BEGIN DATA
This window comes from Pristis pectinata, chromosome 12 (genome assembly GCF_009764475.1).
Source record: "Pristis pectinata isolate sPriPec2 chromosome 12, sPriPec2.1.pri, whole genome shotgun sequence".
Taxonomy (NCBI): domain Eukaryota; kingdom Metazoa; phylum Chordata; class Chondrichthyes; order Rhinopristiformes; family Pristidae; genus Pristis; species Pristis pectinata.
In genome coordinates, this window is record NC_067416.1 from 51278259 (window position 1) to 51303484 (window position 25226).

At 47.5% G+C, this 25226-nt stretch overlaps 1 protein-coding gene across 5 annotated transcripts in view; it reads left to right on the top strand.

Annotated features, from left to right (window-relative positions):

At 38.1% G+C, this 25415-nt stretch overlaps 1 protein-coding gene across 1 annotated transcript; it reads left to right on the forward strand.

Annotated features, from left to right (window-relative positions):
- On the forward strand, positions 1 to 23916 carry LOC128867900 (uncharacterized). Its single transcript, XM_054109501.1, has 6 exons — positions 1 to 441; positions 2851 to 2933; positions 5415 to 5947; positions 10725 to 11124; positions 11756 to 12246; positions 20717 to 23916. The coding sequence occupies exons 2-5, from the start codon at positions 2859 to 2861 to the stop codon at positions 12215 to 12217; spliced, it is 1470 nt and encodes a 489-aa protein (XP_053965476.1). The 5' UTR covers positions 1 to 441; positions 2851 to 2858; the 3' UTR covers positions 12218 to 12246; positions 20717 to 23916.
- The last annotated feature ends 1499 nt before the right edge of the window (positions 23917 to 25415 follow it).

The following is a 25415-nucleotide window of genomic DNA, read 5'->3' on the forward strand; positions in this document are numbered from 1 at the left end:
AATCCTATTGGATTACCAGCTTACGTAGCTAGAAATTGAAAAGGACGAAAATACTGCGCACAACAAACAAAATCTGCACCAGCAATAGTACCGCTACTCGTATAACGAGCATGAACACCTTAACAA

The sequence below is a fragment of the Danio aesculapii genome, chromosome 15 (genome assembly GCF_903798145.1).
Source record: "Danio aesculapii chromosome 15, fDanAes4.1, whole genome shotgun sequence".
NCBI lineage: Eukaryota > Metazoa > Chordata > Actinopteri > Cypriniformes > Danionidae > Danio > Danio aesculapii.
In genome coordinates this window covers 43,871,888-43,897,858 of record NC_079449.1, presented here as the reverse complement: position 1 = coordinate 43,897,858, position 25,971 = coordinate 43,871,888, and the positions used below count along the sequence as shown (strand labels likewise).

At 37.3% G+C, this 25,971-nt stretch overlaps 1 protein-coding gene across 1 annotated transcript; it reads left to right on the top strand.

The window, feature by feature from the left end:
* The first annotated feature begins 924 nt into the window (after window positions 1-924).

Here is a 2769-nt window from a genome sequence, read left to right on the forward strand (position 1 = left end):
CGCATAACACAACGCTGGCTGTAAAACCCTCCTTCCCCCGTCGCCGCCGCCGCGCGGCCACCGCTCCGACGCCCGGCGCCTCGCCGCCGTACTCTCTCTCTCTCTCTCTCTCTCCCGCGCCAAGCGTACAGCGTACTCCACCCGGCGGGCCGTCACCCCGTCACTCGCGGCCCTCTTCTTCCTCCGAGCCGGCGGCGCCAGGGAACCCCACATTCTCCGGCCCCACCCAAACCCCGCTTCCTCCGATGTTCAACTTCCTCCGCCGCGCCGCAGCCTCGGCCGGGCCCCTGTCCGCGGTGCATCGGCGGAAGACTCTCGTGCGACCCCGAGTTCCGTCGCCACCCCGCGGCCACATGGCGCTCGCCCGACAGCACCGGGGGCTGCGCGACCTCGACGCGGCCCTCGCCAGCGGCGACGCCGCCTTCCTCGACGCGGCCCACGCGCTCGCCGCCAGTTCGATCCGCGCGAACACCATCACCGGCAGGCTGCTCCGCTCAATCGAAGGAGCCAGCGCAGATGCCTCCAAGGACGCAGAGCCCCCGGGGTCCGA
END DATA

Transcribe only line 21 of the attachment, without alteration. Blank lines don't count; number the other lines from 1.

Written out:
CGCATAACACAACGCTGGCTGTAAAACCCTCCTTCCCCCGTCGCCGCCGCCGCGCGGCCACCGCTCCGACGCCCGGCGCCTCGCCGCCGTACTCTCTCTCTCTCTCTCTCTCTCCCGCGCCAAGCGTACAGCGTACTCCACCCGGCGGGCCGTCACCCCGTCACTCGCGGCCCTCTTCTTCCTCCGAGCCGGCGGCGCCAGGGAACCCCACATTCTCCGGCCCCACCCAAACCCCGCTTCCTCCGATGTTCAACTTCCTCCGCCGCGCCGCAGCCTCGGCCGGGCCCCTGTCCGCGGTGCATCGGCGGAAGACTCTCGTGCGACCCCGAGTTCCGTCGCCACCCCGCGGCCACATGGCGCTCGCCCGACAGCACCGGGGGCTGCGCGACCTCGACGCGGCCCTCGCCAGCGGCGACGCCGCCTTCCTCGACGCGGCCCACGCGCTCGCCGCCAGTTCGATCCGCGCGAACACCATCACCGGCAGGCTGCTCCGCTCAATCGAAGGAGCCAGCGCAGATGCCTCCAAGGACGCAGAGCCCCCGGGGTCCGA